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Market Overview for Technology for Aging in Place

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August 2018

Just because a technology can be built, is it acceptable?

Reading the employee microchip article – does it make you shudder?  Observe the development and evolution of modifiers for the word technology.  Words like sustainable, appropriate, autonomous all come to mind. With the micro-chipping of employees – the convenience argument is ultra thin. But why would one think about a microchip for an ailing relative, aka an older adult? (Some say we will all get chipped eventually.)  Consider that these "chips will offer a convenient way to track people — especially those suffering from Alzheimer’s and dementia."  But who will opt in to being chipped and tracked in that example?  Employees could opt out – but can a person with dementia opt out?  How different is being micro-chipped from wearing a band with identifying address information? For whom is the 'convenience' of micro-chipping offered?  And because it is possible, should it be deployed?

New Technology Offerings for Caregivers and Families

As summer winds down, innovators rev up.  August is winding down -- the calm before the autumn slew of activity.  Nonetheless, new milestones and partnerships were announced this month, including Embodied Labs becoming a finalist for the Top8 XR Education Prize sponsored by the Bill  Melinda Gates Foundation,  MedMinder reaching 1433 on the Inc5000, the acquisition of GreatCall by BestBuy, and MobileHelp announcing a partnership with LifePod.  And four companies released new offerings to help professional and family caregivers improve monitoring and well-being among older adults:

Robocalls and scams -- a phone-based war against us all

Many years ago, when the phone rang, we eagerly picked it up.  That was then. For good or ill, families want to text, message and chat. And the phone call has turned into a source of harassment and scams. Robocalling is a modern torment, sometimes multiple back-to-back dials from the same source, often spoofing our own cell phone numbers – where answering the phone puts us on a ‘sucker list’ sold to other scammers. Is it Rachel from Cardmember Services or the IRS Phone Scam,  a fake carpet cleaning offer or worse, the disabled veterans scam, or the grandparent 'this is your grandson' scam

Best Buy Acquires GreatCall – What’s it Mean for Best Buy?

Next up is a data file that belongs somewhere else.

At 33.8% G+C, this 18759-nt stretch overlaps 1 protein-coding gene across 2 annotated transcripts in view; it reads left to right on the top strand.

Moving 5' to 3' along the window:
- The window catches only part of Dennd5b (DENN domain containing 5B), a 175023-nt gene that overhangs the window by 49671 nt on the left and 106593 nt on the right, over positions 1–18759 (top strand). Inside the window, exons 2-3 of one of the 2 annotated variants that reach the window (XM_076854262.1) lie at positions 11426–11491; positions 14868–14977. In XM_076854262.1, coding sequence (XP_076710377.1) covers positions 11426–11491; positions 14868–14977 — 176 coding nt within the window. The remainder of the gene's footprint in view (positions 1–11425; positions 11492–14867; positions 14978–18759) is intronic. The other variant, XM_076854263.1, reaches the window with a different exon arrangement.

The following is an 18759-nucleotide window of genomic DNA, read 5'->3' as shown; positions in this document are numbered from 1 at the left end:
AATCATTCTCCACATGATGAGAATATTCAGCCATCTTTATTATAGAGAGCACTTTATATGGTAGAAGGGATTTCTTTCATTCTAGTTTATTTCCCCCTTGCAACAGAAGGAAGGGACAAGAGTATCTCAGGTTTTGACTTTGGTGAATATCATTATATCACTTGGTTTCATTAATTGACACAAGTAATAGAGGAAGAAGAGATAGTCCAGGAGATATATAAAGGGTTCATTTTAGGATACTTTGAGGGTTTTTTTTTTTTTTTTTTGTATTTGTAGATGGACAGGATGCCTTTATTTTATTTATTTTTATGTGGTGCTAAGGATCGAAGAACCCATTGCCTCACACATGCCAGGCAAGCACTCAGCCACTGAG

First take – this links together multiple Best Buy initiatives, starting in 2011.   Look at the history of Best Buy. First a dabble with the now departed Wellcore in 2011 – clearly the time was not right – the oldest baby boomer turned 72 in 2018, but at 65 in 2010, consumers could not comprehend the utility of a wearable fall detector. But Best Buy executives saw the opportunity and decided to learn more.  More significant in 2011, Best Buy became a founding consortium member in a ‘living lab’ Charter House in Rochester, Minnesota (along with Mayo Clinic). "We believe technology has the potential to foster healthy, productive lives by enabling easier access to information and medical care," says Kurt Hulander, then senior director of health platforms at Best Buy.  

Six Tech (Aging and Health) Blog Posts from July 2018

Voice First technology – triaging the healthcare opportunity.  This week’s Voice of Healthcare Summit in Boston offered up some intriguing attempts to create new Voice First interfaces that inform patients, streamline work, and demonstrate potential (like Answers by Cigna) in versions 2, 3 and beyond.  One of the most intriguing presentations – KidsMD – a Boston Children’s Hospital ‘accelerator’ initiative begun in 2016 and is winning over the staff.  The organization is clearly committed to using Voice First interfaces for patients, for internal questions (“Who is the Charge Nurse on 7 South?”), for hands-free operating room checklists, for post-discharge guidance and for home health (100,000 interactions to date).  They’ve added a skill called AskICU that highlights the potential for ‘hands free, eyes free’ questions that have easy (but difficult to find) answers, like available beds on a floor, or detailed answers like “Medication dosage details from the Code Cart”.   The other hospitals in Boston are well aware of the innovation at Children’s, but other than experiments (like one at Beth Israel Deaconess), nothing of the scope of KidsMD has materialized.  In other blog posts from July: